Film: Kya Love Story Hai
Director: Lovely Singh
Producer: N R Pachisia
Cast: Tusshar Kapoor, Ayesha Takia, Karan, Sujata Kumar
Debutant director Lovely Singh’s venture Kya Love Story Hai is pretty much a run of the mill film. The concept has been shot, stabbed, hung and bashed a million times over. Despite the mundane storyline, however, Singh does a good job, for he obviously knows his craft.
This love triangle of a story involves Arjun (Tusshar Kapoor), a carefree individual who has all the money to burn in the world (his parents left him a fortune before their demise). It is not until he meets Kajal (Ayesha Takia) though that he mends his ways, but does not confront her with his feelings. Kajal, a management student, has a game plan of her own. She lives with set notions of the person she would want to settle down with.
On the other hand, self made man Ranveer Oberoi (Karan Hukku) is too busy building an empire to be bothered with the grittiness of life. He throws his weight around until he meets Kajal. Life turns full circle for each one of the characters as they discover their destiny and the path they need to follow to attain their love.
The entire film has been shot in Cape Town, and manages to capture the beauty of the South African city excellently. The director certainly does well ensuring the locales are well thought of and each scene captures a different perspective of the place. The only issue with the direction is the use of extreme close up shots of the actors (which happens pretty frequently through the film), and they are highly unflattering.
However, it is the script and dialogues of the film that are a huge letdown. They are sub-standard and there is an evident lack of imagination in coming up with original lines. For example, what does the boss mean when he tells Takia, “I’m proud to meet an Indian like you.” Even the humour is in bad taste; the banal joke on Yash Chopra was not only uncalled for, but also fails to generate any laughter.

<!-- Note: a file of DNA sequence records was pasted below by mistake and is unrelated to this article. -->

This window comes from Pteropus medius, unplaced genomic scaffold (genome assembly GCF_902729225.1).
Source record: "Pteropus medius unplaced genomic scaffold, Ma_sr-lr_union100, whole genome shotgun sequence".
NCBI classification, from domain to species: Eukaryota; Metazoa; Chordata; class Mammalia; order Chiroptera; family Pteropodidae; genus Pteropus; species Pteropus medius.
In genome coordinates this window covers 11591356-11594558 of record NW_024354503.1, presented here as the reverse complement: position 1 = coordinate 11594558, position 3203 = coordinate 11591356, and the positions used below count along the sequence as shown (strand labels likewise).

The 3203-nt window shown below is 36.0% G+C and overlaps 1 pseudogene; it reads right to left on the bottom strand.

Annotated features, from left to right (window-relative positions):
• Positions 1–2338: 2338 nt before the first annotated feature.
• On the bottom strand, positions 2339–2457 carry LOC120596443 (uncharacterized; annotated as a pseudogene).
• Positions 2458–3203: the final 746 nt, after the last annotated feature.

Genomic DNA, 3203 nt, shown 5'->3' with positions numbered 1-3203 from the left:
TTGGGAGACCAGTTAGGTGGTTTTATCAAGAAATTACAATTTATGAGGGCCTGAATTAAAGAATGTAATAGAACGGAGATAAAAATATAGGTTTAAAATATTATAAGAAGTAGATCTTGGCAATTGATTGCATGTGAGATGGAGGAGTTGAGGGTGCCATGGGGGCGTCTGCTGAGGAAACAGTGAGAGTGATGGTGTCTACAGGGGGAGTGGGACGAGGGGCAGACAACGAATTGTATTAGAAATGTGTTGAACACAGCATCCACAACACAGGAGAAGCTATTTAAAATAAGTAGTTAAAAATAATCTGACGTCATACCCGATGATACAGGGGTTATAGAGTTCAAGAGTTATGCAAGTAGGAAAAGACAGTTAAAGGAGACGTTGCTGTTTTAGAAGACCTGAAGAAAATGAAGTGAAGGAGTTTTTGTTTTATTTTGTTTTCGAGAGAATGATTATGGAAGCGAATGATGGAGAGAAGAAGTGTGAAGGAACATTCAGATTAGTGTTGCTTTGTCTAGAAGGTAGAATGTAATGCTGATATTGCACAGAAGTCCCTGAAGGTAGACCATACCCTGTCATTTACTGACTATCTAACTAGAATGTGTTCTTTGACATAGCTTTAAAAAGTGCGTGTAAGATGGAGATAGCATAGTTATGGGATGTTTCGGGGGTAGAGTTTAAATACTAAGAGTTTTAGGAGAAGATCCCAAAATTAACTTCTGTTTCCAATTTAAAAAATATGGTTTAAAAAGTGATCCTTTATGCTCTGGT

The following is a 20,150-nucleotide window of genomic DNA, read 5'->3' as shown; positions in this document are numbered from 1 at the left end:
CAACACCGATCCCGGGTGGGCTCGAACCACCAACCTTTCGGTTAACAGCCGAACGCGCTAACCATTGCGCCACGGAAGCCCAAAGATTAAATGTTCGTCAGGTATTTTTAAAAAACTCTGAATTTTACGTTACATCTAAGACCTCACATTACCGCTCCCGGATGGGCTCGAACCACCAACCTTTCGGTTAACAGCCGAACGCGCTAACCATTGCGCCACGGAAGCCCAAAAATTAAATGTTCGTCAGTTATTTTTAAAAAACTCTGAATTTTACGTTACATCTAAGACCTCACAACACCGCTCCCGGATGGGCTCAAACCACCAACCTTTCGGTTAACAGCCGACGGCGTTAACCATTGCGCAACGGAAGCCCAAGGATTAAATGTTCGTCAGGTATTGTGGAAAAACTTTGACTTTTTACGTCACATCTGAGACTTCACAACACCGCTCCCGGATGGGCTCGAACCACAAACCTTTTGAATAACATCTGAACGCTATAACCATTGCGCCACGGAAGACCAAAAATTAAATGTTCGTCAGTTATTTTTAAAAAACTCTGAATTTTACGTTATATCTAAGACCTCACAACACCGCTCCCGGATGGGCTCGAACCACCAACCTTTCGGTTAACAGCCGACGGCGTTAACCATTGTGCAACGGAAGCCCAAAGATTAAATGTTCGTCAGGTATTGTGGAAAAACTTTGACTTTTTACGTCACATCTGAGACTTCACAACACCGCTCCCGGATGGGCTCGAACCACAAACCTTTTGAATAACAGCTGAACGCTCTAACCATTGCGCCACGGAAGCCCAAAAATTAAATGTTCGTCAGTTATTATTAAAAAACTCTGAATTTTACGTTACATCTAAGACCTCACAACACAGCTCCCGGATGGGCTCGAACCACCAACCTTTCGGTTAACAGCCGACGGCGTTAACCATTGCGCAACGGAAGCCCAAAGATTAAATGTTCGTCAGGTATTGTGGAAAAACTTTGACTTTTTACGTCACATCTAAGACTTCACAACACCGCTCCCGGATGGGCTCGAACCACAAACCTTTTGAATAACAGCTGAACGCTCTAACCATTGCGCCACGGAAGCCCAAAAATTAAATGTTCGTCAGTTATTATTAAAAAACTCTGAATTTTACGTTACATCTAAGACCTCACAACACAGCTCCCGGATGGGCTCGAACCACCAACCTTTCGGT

While the script has its follies, the music is not phenomenal either. The songs are the typical dream sequence, event performance type that completely snap you out of any sense of connection you might have remotely felt with the film.
Barring Kareena’s (special appearance for a dance number) track there’s nothing that stands out, even the background score is dull and does nothing to amplify the emotion or characters’ presence in the scene.
The editing nevertheless is neat, with the exception of the split screen shots and the time lag shots (jump cuts) that seem a trifle bland. Production values on the whole, are good and each scene seems well lit and digitally enhanced to look appealing. Here, I must mention that the styling for each character, especially Ayesha Takia, is extremely well done (there is no over the top feeling, and at the same time, looks screen worthy).
Now a thing of two about the actors – Ayesha Takia manages a good performance. She would have certainly done a great job had the scriptwriter come up with better lines. She carries off her part with great ease and the angelic innocence works in her favour. Kapoor makes you cringe in your seat, since the film is more about him than anyone else (there is so much of him in the film, it is not funny). His performance borders on average. Karan Hukku provides the entertainment you long for. He, at times, does his job well, while at times, reminds himself that he is acting for the camera. The few pouts and eyebrow twitches are highly amusing, reminding you of one of those health magazine photo shoots.
The characters who kill the film completely are Kapoor’s two friends, who with their pointless humour, strangle the film until it can breathe no more.
The film is well shot; however, the spunk of a love story is missing. This is mostly due to the script and the rest, due to the mediocre performances of the actors. Expect it to do an average collection at the box office, just to be displaced by next week’s release.
Kya Love Story is certainly far better than the current releases, but is still not worth spending that safeguarded money (and that pretty much summarises these week’s releases as well!).